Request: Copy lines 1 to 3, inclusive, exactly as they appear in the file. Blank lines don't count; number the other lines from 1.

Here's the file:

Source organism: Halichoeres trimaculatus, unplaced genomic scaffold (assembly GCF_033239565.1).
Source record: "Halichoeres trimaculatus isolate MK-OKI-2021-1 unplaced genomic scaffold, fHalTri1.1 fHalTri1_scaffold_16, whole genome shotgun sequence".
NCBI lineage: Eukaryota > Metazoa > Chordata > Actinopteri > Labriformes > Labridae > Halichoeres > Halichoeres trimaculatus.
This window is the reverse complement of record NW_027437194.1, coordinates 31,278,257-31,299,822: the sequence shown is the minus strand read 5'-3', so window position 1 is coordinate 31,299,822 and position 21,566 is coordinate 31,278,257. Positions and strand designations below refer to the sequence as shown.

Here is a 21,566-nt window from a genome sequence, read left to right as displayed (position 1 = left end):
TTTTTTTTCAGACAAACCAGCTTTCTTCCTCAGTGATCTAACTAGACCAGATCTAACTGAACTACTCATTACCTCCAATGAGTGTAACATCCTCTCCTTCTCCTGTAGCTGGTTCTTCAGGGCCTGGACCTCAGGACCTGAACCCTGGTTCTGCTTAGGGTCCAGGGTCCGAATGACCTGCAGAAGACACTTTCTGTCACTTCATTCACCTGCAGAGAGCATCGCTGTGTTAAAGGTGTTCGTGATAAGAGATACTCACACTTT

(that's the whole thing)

Source organism: Halichoeres trimaculatus, unplaced genomic scaffold (assembly GCF_033239565.1).
Source record: "Halichoeres trimaculatus isolate MK-OKI-2021-1 unplaced genomic scaffold, fHalTri1.1 fHalTri1_scaffold_16, whole genome shotgun sequence".
NCBI lineage: Eukaryota > Metazoa > Chordata > Actinopteri > Labriformes > Labridae > Halichoeres > Halichoeres trimaculatus.